[Date Prev][Date Next][Thread Prev][Thread Next][Date Index][Thread Index]

Letter from Planet Web on identifiers



I disagree with the direction Atom's going on links and identifiers. This note is

(a) to explain why I think this notion of atom:id for atom:entry is
misguided and unhelpful, and
(b) to acknowledge that it's probably not actively harmful and say
"let's move on", and
(c) to ask for specific wording change in the description of link and id.


In this discussion, I should start by acknowledging my bias: I'm a Web guy. The Web has been at the centre of my professional life for ten years now, and I think that people who are designing protocols for global-scale information systems should try to understand the Web's lessons. You don't have to make all the same design choices, but you really should understand why it works the way it does so you can understand the cost and benefits of differing choices.

1. How the Web Actually Works

On Feb 28, 2004, at 12:14 AM, Roger B. wrote:

One of those reasons, by the way,
is the trifling fact that substantially all of the existing Web
software that actually works - browsers, caches, servers, spiders, all
that boring stuff - is currently built around that assumption.

that's definitely
an assumption that flies in the face of the dynamic Web. :) Query-strings,
cookies, and sessions effectively nuke any notion that an http: URI alone
can accurately identify a resource.

I don't have the time to do code walk-throughs on the crawlers and indexers and caches and middleware that make the Web actually useful; but the people who wrote them universally believe that Web identity is what goes with a URI and nothing else. For some gnarly details on how real software tries to guess whether or not two URIs are actually the same, see http://gbiv.com/protocols/uri/rev-2002/rfc2396bis.html#comparison. [Oh, with respect to Roger's note: query-strings are a string of characters that make up part of a URI and are opaque to all the middleware; cookies do muddy the waters but have the virtue that middleware can safely ignore them; and the Web doesn't do sessions, it uses stateless protocols].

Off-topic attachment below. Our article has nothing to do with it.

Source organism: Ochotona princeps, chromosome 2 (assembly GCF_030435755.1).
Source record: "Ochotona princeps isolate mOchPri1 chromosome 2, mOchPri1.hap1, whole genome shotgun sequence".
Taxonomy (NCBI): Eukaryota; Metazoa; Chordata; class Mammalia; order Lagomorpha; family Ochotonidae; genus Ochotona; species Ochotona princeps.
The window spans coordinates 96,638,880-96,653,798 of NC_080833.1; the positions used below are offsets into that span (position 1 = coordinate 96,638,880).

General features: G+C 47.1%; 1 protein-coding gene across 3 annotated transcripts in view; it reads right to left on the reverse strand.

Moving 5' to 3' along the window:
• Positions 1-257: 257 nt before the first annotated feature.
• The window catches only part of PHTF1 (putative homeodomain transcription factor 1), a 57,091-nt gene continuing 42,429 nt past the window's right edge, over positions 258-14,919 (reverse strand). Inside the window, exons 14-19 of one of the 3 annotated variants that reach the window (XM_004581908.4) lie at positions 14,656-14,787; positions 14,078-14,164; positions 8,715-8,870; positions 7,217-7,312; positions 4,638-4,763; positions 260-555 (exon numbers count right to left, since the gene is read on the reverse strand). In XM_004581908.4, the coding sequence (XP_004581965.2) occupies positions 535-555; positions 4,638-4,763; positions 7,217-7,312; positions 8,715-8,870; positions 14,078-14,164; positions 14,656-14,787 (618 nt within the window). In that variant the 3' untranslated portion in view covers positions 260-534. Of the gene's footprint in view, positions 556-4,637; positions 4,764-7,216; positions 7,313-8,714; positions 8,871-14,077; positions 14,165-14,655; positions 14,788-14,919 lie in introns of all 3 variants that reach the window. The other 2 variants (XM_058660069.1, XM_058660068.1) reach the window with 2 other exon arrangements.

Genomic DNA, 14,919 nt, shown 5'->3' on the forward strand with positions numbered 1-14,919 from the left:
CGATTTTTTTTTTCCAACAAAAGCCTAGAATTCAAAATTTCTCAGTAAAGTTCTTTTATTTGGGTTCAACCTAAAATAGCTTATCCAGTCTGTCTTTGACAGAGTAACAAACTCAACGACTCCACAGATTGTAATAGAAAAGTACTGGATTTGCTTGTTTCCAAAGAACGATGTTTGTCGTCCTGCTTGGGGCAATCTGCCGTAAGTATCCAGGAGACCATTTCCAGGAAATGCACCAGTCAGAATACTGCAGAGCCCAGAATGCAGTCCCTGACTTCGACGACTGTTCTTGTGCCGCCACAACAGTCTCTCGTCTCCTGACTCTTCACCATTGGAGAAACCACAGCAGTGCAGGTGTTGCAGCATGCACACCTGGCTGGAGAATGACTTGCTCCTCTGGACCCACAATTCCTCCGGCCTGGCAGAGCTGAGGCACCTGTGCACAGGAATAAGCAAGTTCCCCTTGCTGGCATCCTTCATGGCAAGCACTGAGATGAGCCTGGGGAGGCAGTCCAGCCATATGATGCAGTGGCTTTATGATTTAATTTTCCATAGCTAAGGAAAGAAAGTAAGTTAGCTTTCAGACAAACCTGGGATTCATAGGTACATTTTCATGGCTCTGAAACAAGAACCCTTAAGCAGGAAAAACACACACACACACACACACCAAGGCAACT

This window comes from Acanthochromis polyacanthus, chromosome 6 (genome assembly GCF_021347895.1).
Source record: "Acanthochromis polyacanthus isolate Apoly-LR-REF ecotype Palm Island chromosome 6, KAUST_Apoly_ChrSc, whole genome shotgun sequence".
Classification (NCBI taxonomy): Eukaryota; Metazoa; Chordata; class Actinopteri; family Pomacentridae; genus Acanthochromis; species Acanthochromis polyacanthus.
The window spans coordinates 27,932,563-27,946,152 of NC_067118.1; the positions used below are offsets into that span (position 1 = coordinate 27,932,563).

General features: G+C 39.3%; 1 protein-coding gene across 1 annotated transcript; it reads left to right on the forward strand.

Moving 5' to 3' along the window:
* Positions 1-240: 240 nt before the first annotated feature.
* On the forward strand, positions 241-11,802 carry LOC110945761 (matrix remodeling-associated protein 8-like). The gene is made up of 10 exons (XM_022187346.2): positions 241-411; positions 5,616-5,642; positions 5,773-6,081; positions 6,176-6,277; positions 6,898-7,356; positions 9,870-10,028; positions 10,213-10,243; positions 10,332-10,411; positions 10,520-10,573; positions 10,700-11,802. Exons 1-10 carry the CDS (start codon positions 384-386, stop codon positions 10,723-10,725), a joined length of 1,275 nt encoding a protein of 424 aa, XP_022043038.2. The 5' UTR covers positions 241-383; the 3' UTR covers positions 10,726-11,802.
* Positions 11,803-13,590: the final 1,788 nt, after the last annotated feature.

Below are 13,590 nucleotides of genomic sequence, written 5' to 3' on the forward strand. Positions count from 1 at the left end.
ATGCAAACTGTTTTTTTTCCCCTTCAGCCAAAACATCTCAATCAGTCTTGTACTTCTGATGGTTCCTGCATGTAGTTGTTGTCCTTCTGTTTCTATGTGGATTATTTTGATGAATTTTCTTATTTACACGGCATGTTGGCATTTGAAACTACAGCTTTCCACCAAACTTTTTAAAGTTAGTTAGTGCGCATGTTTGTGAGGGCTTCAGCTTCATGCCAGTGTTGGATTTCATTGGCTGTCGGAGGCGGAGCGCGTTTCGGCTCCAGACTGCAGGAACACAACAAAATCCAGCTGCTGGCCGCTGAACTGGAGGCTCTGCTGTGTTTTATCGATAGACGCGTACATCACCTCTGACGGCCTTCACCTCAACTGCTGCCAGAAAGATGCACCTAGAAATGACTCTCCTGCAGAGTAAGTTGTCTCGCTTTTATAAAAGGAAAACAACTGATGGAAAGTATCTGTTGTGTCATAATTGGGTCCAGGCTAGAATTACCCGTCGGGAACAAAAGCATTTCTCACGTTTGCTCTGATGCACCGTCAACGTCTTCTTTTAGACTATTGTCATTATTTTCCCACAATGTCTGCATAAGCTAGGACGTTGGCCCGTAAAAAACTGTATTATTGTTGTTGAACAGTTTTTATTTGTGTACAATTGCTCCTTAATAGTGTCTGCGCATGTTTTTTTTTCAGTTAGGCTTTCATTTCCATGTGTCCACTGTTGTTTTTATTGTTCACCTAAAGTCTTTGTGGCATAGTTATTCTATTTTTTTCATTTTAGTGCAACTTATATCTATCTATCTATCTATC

And, by the way, ever since about fifteen minutes after the dawn of the Web, voices have been raised in horror at this conflation of naming and addressing, and saying There Must Be A Better Way; so this is not a new issue. More on that below.

2. Why I Dislike atom:id

I asked on a couple of occasions what the real applications for atom:id were, and here are the answers I got:

(a) I move my weblog somewhere else; with atom:id, the first time someone's
aggregator visits the new site they don't see old postings as new.
(b) My software decides to change the way it assigns URIs to items; with atom:id,
the first time someone's aggregator visits the changed site they don't see old
postings as new.
(c) I publish the same article in two different locations, and decide to create